• Shift swaps are better suited to solving urgent staffing needs, such as last-minute absences, as they don’t require employees to go through the bidding process.

Limitations of shift swaps

  • The manager has less control over who takes a shift, so unbalanced staff rosters are a risk.
  • Unregulated shift swaps can be prone to over-use by employees and require a robust company policy to clarify the conditions under which shift swaps will be approved.

Choosing the right approach for your company

The scheduling method best suited to your company will depends on several factors.

Company culture

In environments where top-down management is the norm, shift bids are likely to be a better fit. But in businesses where employees are used to having greater autonomy, they’ll likely prefer to arrange shift swaps themselves.

Company size

The larger the company, the more effective shift bidding becomes, as having more staff available to bid on shifts means more choice for managers. And vice versa; the fewer staff members there are, the fewer variables the manager has to keep track of when shifts are swapped.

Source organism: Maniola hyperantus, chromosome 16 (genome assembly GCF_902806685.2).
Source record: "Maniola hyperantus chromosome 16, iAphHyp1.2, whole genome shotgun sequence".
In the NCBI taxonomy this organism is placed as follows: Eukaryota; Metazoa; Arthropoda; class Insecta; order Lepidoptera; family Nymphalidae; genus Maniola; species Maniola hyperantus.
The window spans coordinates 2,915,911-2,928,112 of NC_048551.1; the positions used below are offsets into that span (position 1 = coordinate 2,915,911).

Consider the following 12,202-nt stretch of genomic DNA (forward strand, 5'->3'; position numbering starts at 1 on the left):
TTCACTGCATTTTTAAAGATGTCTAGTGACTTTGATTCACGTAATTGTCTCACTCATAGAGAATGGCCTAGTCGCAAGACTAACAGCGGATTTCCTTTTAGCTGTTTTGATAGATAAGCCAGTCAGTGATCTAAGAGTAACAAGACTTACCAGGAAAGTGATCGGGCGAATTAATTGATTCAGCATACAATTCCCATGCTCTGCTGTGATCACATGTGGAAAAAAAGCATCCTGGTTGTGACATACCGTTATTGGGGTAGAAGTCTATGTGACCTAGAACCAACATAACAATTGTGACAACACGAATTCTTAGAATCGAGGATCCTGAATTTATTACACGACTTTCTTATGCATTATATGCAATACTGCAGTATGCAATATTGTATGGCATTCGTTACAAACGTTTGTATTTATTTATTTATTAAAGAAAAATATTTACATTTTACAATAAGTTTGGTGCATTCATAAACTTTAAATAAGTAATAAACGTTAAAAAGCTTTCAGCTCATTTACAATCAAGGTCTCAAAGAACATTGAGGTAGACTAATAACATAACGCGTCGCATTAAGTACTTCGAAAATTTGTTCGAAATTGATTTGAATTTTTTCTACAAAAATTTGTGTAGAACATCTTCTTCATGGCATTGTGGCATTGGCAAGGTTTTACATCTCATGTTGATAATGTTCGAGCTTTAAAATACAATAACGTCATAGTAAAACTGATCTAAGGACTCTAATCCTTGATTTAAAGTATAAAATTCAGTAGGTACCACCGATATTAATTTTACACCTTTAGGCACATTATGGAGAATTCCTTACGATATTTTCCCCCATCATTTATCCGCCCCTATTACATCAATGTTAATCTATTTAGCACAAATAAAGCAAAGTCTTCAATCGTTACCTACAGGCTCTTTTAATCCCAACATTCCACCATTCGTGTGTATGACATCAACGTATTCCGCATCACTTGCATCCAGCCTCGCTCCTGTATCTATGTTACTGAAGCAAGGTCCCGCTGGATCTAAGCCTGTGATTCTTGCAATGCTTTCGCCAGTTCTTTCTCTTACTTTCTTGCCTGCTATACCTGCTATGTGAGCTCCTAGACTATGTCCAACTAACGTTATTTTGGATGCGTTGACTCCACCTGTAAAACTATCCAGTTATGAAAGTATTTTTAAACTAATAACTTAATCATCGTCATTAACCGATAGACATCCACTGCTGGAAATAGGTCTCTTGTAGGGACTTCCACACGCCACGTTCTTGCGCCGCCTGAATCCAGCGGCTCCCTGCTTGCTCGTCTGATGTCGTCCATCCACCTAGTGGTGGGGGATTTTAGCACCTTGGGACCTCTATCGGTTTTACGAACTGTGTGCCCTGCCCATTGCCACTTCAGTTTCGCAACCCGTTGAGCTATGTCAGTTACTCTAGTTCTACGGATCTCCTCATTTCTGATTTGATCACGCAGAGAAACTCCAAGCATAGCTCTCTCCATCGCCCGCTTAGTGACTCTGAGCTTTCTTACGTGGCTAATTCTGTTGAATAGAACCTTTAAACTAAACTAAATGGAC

Worker and managerial experience

A shift swap system works well for companies or locations with reliable long-term staff. For that reason, shift swaps can also benefit new managers or managers who are unfamiliar with all the employees, as it means there is less need to match workers to shifts personally.

All these factors are prone to change over time, but resist the temptation to mix and match shift bids and shift swaps at the same time. Instead, it is better to pick one flexible scheduling system and stick with it for clarity for staff and simplicity for managers.

Flexible shifts help attract and retain staff, and whichever way you approach them will require well-thought-out processes. However, if the practical complexities still seem intimidating, remember that scheduling solutions such as Workforce.com can help automate and track shift bids and shift swaps, freeing up valuable time and headspace for managers.

Written by Dan Whitehead